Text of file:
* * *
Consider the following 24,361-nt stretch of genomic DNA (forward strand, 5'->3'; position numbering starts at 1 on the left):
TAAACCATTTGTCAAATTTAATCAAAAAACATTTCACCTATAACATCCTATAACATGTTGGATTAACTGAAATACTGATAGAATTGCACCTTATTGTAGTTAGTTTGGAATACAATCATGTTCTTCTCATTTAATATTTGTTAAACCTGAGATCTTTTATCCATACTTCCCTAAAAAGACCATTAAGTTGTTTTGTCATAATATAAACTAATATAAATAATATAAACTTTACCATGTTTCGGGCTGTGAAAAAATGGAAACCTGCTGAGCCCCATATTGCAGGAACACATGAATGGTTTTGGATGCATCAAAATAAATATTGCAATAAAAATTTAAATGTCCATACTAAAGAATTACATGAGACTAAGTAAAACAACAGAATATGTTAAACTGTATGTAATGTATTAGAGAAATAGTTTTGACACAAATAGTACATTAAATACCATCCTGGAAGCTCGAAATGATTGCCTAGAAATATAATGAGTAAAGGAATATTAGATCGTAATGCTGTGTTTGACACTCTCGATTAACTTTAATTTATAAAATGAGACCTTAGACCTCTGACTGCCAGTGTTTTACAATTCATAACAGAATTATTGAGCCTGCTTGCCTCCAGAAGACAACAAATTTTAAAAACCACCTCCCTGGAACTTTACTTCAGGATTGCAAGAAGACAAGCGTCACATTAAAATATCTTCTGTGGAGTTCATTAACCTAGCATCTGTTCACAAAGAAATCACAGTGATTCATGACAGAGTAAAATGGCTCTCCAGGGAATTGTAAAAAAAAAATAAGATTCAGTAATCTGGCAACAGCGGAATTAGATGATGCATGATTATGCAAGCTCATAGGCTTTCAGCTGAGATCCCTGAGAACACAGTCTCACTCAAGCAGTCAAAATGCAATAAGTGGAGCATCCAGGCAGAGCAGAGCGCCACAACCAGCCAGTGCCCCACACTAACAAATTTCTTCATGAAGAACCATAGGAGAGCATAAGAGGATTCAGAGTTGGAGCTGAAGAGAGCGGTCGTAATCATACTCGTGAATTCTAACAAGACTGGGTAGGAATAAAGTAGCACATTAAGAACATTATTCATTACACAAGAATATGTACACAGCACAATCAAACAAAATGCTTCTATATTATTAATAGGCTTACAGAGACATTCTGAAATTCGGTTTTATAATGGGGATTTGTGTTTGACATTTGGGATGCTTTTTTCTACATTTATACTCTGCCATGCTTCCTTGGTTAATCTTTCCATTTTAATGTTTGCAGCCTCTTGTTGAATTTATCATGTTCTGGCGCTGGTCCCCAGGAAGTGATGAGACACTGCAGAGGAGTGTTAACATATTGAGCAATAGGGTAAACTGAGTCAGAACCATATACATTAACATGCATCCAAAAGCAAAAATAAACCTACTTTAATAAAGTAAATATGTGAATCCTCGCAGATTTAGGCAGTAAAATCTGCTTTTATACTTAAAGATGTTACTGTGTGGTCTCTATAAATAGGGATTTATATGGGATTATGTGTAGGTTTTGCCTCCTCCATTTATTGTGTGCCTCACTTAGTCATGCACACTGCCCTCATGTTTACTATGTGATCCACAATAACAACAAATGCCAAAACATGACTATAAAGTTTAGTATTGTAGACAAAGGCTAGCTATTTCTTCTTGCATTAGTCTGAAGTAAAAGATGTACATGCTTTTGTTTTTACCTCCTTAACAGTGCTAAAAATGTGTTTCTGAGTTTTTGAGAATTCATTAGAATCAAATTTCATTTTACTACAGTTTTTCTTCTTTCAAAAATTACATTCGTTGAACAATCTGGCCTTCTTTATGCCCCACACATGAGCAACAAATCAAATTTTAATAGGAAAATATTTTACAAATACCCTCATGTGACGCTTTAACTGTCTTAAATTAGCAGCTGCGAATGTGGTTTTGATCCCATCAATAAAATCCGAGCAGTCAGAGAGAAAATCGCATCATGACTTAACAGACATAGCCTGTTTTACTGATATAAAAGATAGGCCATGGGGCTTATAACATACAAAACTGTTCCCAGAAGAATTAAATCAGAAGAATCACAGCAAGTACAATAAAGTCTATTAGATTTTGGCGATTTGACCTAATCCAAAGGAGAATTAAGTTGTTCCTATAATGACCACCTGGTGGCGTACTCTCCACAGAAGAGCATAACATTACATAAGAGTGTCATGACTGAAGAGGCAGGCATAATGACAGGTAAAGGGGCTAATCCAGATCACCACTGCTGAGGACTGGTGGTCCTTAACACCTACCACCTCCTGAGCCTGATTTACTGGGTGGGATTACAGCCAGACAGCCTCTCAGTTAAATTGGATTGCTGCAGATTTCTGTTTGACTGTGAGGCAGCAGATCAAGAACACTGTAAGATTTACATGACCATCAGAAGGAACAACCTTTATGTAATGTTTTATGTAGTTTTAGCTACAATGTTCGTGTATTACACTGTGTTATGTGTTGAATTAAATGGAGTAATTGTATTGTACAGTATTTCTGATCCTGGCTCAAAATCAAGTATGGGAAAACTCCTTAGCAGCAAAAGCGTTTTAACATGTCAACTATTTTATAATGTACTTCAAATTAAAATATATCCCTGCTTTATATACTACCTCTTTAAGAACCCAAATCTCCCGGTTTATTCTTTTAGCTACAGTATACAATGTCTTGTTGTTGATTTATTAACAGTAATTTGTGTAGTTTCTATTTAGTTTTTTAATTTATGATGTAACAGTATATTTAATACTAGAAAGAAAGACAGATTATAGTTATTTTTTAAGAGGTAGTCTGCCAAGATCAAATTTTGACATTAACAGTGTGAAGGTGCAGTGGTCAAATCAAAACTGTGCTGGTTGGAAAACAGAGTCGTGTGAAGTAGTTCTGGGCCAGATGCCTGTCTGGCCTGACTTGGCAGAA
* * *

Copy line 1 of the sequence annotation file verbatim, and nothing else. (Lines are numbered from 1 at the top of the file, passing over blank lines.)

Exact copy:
Consider the following 24,361-nt stretch of genomic DNA (forward strand, 5'->3'; position numbering starts at 1 on the left):